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The loss of indoor bus parking is unfortunate. Busses exposed to the weather when parked have a much shorter lifespan and break down more often than those properly stored. I wouldn't be surprised if the same is true for the charging equipment.

Also, bring on the 15 story buildings! Tall buildings along both Washington and centre/ South!

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For buses with internal combustion engines, unless there is a violent collision the potentially "explosive stuff" is quite well isolated and safe.

Not true with electrically powered buses carrying their own "fuel" [as opposed to the old-style trolley buses which are perfectly safe when they are "Off"]. Lithium-based battery powered buses have a nasty habit of self-ignition resulting in a fire which is very hard to extinguish.

The current recommendation: Electric Buses should be parked no closer than about 50 feet from other vehicles or structures.

From TCRP E-14 [Pending] "Lithium-Ion Battery Transit Bus Fire Prevention and Risk Management" -- a research project initiated by the Transportation Research Board of The National Academies of Sciences, Engineering, and Medicine
https://apps.trb.org/cmsfeed/TRBNetProjectDisplay.asp?ProjectID=5258
with my highlight [bold]

BACKGROUND

The risk of lithium-ion battery fires is a concern for transit agencies that are considering whether to electrify their bus fleets. The transit industry has largely addressed lithium-ion battery fire risk by incorporating rigorous early detection and protection protocols in battery management systems that prevent thermal runaway when the battery pack is physically compromised through improper use or external impact. At current zero-emission bus (ZEB) fleet scales, the magnitude of these risks is relatively small; there is, however, no widespread understanding of how lithium-ion battery fire risks will be magnified when fleet size increases. Damaged cells in a lithium-ion battery can lead to thermal runaway, a phenomenon in which a failure in the architecture of a battery cell (e.g., a short) causes the heat of the battery to rapidly increase, releasing flammable gas which then ignites, triggering similar events in adjacent cells. The ensuing fires are difficult to extinguish and must be addressed with significant quantities of specialized fire suppressants. There are also documented instances of stranded energy remaining after a lithium-ion battery fire is extinguished, causing batteries to reignite after the fires have been initially suppressed by first responders.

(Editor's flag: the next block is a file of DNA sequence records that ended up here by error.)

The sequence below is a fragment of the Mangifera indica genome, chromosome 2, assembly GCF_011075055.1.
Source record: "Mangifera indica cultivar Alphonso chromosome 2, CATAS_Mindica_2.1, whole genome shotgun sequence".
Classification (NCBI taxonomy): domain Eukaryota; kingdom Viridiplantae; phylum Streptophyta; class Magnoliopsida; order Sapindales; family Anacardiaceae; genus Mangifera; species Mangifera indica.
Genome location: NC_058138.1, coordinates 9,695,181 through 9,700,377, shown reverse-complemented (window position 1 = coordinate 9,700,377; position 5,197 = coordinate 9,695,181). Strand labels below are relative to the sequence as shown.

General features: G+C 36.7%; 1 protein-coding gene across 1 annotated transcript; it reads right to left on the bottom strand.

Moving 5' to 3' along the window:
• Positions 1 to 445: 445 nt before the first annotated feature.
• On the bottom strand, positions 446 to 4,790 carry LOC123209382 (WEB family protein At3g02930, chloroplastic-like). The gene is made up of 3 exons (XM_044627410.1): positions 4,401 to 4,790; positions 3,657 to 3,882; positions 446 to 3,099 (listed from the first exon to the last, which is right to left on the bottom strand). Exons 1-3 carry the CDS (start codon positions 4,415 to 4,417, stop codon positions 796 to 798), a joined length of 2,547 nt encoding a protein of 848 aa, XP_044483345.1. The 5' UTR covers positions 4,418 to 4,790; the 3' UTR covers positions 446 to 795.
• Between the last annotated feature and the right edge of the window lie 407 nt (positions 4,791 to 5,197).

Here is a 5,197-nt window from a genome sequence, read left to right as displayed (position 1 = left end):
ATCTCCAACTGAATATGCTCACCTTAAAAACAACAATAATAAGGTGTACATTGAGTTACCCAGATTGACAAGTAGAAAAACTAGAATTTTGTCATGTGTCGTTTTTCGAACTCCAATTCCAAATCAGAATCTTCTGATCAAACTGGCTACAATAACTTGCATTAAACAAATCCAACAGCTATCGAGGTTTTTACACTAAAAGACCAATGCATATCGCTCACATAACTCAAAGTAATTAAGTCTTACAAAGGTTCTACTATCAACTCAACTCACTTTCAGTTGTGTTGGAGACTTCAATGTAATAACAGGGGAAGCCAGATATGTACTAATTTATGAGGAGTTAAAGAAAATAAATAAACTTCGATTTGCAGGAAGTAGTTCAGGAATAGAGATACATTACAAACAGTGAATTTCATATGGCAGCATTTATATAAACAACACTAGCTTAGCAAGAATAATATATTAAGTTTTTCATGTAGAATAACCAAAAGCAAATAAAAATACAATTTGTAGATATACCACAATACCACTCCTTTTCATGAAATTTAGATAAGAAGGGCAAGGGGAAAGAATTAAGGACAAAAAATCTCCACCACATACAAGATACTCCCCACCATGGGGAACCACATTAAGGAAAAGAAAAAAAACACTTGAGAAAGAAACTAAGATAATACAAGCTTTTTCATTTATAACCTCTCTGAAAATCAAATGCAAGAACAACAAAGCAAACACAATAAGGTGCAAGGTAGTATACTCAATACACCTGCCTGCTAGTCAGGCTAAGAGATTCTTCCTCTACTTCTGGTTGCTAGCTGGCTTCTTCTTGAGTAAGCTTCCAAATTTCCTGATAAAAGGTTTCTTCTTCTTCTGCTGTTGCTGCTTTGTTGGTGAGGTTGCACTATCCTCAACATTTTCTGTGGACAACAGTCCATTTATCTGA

Hence, park your buses outside in an open lot with wide spacing -- not the best environment for doing maintenance. Better stick with diesel buses until the fire situation is better understood.
Law of unintended consequences in action

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To build a small bus maintenance facility and outdoor canopies?

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A city official said a salt pile is the best use of part of the property because otherwise salt trucks would have to make long round trips from Hyde Park or West Roxbury to serve JP.

It's about 4 miles from the southern edge of those neighborhoods to Forest Hills. Do we really need giant salt piles spaced every 4 miles? Do other cities plan this way? And are there no other industrial properties suitable for this anywhere in southern Boston, besides this prime site near a subway station?

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Nothing vehicle-oriented should be on walkable/transit-oriented land. Buses and maintenance vehicles should be stored on land outside the city that requires a motor vehicle to access anyway. Same with things like salt piles and businesses (like most of the ones in the Newmarket area) that are accessed exclusively with motor vehicles. Put them in areas that are already car-centric, and free up the walkable land for people and businesses who want to use a city like a city.

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Related: we may be using way, way too much road salt. Chicago uses a fraction as much, in part to reduce salty runoff into the lake, and their roads are perfectly drivable in the winter. I bet all the metal and concrete around here would last longer too if we used less salt.

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Proposals proposals proposals. That bus yard and Bromley Heath are JP's heavy brass bookends that real estate brokers don't mention when trying to market places to live in both locations .

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This is the wrong place to put a bus yard, but the state, the T, the City and the neighborhood all sort of work together to make it the only place to put a bus yard.

It's the wrong place to put a bus yard because bus yards are 24/7 facilities that no one really wants in their backyard, and a large site next to a transit node is a great place for a lot of people to have their backyard. The T will say "we need it here so that buses are near their routes" which is not entirely wrong, but really, they need it nearby, and there's a site which is as good if not better down on American Legion Highway which is currently home to a bunch of mulch piles. It's about halfway in between the JP/Rozzie/Hyde Park/Westie routes and the Dorchester/Mattapan routes that this garage would serve, so just as well-sited. And also not near anyone's home. This is owned by the state, which would have to initiate an internal land transfer, and that would require someone a bit higher up the chain to be interested, which they aren't.